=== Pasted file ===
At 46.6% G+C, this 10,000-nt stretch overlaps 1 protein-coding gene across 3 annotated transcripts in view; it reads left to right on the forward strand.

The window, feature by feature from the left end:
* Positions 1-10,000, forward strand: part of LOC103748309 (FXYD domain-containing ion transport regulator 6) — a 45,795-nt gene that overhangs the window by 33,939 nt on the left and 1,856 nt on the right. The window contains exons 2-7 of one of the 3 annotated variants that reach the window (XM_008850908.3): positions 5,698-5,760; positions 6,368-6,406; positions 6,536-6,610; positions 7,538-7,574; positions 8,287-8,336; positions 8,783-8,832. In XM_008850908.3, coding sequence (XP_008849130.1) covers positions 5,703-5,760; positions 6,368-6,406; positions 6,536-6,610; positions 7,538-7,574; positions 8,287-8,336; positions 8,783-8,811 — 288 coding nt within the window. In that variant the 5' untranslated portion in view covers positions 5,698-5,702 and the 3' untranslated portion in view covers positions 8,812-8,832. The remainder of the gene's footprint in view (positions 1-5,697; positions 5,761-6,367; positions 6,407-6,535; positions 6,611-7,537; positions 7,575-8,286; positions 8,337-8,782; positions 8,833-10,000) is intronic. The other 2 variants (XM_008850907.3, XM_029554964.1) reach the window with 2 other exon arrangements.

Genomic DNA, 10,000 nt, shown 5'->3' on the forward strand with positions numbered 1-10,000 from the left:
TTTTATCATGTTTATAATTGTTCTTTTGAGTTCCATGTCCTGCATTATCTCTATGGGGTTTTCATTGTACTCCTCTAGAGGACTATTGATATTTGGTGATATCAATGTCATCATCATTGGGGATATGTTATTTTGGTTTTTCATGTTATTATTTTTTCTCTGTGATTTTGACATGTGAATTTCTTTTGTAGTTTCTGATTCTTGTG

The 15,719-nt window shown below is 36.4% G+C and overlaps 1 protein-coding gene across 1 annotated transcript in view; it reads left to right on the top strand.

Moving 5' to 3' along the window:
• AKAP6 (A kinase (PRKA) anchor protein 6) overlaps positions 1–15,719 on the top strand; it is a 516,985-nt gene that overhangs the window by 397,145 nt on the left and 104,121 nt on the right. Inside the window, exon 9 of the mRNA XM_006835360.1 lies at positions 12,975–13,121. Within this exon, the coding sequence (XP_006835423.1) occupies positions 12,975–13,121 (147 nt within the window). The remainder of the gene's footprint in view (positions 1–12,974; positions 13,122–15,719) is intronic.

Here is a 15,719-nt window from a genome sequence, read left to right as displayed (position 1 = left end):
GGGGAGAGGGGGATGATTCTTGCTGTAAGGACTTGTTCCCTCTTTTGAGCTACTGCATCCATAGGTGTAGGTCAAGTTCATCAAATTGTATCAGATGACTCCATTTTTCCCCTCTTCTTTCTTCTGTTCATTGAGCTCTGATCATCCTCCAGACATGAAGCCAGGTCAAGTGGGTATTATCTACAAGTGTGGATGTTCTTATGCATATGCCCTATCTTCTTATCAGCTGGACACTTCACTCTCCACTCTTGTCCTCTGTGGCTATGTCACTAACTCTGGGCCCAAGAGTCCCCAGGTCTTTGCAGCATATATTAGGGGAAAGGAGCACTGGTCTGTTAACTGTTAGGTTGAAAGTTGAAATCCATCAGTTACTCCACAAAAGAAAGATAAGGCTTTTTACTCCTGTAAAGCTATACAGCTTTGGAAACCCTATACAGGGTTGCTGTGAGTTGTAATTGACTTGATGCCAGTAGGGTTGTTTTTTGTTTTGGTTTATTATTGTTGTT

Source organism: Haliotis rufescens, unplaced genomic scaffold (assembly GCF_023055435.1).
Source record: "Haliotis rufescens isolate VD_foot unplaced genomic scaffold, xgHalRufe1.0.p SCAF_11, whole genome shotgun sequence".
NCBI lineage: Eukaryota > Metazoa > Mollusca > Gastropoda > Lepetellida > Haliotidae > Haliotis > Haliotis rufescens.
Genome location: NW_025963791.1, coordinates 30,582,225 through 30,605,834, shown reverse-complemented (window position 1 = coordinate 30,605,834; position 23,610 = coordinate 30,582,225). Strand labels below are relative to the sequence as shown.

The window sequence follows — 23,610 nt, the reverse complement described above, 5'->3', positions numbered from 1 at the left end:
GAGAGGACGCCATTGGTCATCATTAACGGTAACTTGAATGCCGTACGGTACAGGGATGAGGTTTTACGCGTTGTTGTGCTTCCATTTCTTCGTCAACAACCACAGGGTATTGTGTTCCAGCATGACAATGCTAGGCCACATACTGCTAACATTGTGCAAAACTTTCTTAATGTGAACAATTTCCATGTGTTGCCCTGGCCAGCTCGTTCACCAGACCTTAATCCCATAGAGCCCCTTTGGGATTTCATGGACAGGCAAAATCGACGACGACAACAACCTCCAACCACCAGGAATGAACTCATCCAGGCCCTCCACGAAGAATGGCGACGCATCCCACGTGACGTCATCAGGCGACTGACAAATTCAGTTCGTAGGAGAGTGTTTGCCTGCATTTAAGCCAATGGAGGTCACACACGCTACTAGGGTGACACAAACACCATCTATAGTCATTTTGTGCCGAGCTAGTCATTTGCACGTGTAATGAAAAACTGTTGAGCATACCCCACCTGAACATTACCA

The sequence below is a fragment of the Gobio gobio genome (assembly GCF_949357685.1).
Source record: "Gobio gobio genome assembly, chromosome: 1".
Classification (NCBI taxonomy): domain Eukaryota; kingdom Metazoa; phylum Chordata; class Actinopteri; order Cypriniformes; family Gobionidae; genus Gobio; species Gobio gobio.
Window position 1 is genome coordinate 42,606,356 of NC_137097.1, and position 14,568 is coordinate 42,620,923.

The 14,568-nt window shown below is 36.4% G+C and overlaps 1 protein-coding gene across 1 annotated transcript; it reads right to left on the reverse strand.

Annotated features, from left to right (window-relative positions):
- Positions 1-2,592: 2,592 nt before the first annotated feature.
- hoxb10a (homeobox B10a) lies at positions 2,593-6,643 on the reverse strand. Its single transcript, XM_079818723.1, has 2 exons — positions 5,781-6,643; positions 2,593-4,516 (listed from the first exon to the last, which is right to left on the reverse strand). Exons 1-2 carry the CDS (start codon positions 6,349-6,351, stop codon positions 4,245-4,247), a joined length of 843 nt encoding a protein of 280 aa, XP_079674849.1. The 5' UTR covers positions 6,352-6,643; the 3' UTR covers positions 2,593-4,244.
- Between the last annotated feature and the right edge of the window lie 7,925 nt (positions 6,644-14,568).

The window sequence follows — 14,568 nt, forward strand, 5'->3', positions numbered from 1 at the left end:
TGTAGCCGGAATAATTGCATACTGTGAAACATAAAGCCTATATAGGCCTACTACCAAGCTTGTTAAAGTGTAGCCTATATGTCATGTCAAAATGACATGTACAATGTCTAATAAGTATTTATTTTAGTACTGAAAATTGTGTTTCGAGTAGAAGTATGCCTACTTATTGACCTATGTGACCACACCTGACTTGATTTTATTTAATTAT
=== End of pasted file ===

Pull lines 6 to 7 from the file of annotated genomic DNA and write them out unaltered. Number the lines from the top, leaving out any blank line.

The 15,719-nt window shown below is 36.4% G+C and overlaps 1 protein-coding gene across 1 annotated transcript in view; it reads left to right on the top strand.

Moving 5' to 3' along the window: